Week Six: Space, Place and “Appropriateness” Debates

Week 6 Read: Oct 13-24 Topic: Place, Space &
“appropriateness” critiques
Conversation: Oct 20-24 Moderators:
Terri Senft
Katie Warfield


When we produce selfies and circulate them among our friends, we often think of our images as anchored to specific places, spaces, and times. Yet once our selfies circulate through social networks, they enter what danah boyd calls the space of the “super-public,” potentially spreading to audiences far beyond their original viewers, and lingering on in ways that are difficult to predict.


This week, we’ll explore selfies using Henri Lefebvre’s notion of space as three-pronged process, simultaneously conceived by professionals (aka representations of space), lived in everyday (aka spaces of representation), and perceived by everyday people (via spatial practices.)


•    Merrifield, A. (2006) “Space”in Henri Lefebvre: A Critical Introduction_ New York: Routledge. Pp 99-120

•    Boyd, d. (2012) “Super Publics.” Online at http://www.zephoria.org/thoughts/archives/2006/03/22/super_publics.html


•    Hjorth, L. 2013. “Social, Mobile and Locative Media.” Understanding Social Media. Understanding Contemporary Culture Series, Sage

•    Source text: Lefebvre, Henri. The Production of Space.


•    Mueller, M. (2011) “How my Family Photo Turned into an Internet Meme.” Petapixel. 11 December. Online at 


•    Calkins, K. (2014)  “Dutch Woman Fakes Trip To Southeast Asia, Highlights Universal Truth.” Ravishly. 11 September. Online at

•    Rhodan, M. (2014) “Facebook Lifts Ban on Exposed Nipples in Breastfeeding Photos.” Time 13 June. http://time.com/2869849/facebook-breastfeeding-nipples/

•    Dewey, Caitlin. 2014. “The Other Side of the Infamous Auschwitz Selfie” The Washington Post. July 22. 


•    Swann, E. (2013) What’s the Etiquette of Selfies at Funerals?” CNN. 11 December. http://www.cnn.com/2013/12/11/opinion/swann-selfie-funeral-etiquette/

•    Watts. S. 2014. “The Audacity of No Chill: Kara Walker in the Instagram Capital.” Gawker. Online at



•    Take a series of photos of yourself in a ‘faked’ environment, similar what you read about in the story of the Dutch traveler, above. Use the photos to speak about Lefebvre’s notions of place as simultaneously conceived of by experts, lived in by everyday people, and perceived of by everyday people.

•    Take a photo of yourself in a place that is unfamiliar to you or that is a contrast to your usual or preferred surroundings. Does the photo still feel like “you”? How, or how not? How would you feel about it circulating through what boyd calls super publics? Can you imagine a scenario where it might make you uneasy to have such a photo viewed?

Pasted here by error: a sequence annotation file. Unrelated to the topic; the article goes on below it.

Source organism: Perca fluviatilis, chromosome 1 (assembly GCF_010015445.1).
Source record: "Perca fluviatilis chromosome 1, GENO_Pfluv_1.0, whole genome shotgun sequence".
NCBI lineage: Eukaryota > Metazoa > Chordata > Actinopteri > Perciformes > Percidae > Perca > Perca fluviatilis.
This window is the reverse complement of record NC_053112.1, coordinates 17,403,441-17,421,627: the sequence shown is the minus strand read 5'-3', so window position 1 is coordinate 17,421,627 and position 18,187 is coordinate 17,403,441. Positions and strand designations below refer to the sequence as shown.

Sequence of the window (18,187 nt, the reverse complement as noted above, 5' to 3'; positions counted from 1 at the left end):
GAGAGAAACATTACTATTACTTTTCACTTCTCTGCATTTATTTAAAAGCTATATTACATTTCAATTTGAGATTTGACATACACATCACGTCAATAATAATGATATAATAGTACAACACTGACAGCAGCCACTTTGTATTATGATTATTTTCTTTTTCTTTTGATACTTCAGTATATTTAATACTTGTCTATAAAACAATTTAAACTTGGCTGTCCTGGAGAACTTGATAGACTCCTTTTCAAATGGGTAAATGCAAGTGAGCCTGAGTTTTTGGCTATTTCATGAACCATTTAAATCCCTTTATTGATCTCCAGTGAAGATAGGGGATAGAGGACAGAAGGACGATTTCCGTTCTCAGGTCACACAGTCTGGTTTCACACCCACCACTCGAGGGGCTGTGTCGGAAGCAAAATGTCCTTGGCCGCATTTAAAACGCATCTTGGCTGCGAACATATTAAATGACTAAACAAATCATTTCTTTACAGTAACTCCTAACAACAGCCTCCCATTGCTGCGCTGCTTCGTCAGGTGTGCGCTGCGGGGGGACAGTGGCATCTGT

•    Although they recently lifted their ban on exposed nipples in breastfeeding photos, Facebook continues to ban photos of nipples in general. Using this example, discuss how “space” exists online through the following frames: conditions under which a photo is taken; ways in which the photo is described for viewers; Terms of Service contracts on providers where photos are displayed; laws governing obscene material in various countries where photos are stored, posted, viewed, and forwarded, and anything else you might think of.

•    As the referenced story regarding President Obama’s “Mandela funeral selfie” and the “infamous Holocaust selfie” demonstrate, there are plenty of times when a photo appears to be inappropriate for the time and place, but with further context, seems acceptable, or at least understandable. With this in mind, do you agree with the outrage expressed at the story about the selfies taken at the Kara Walker exhibit, linked above? Why or why not?


•    Please write a reflective essay in which you examine photos of yourself where place features heavily. As you write, think about the place in which the photos was taken, using Lefebvre tri-fold notions of place as simultaneously conceived of by experts, lived in by everyday people, and perceived of by everyday people.

Next, think about the places where this photo is being stored, displayed, and/or currently being circulated. Who has designed these spaces? Who are the users? What are the current social practices of these spaces?

Finally, imagine a scenario in which your photo was decontextualized and turned into a meme, like the one in the first case study, above. Can you imagine the conditions under which you might find your hypothetical memed photo funny? Embarrassing? Threatening? As you think through the effects of the scenario, be sure to reference danah boyd’s work on superpublics.

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Selfies Syllabus by The Selfies Research Network is licensed under a Creative Commons Attribution-NonCommercial 4.0 International License.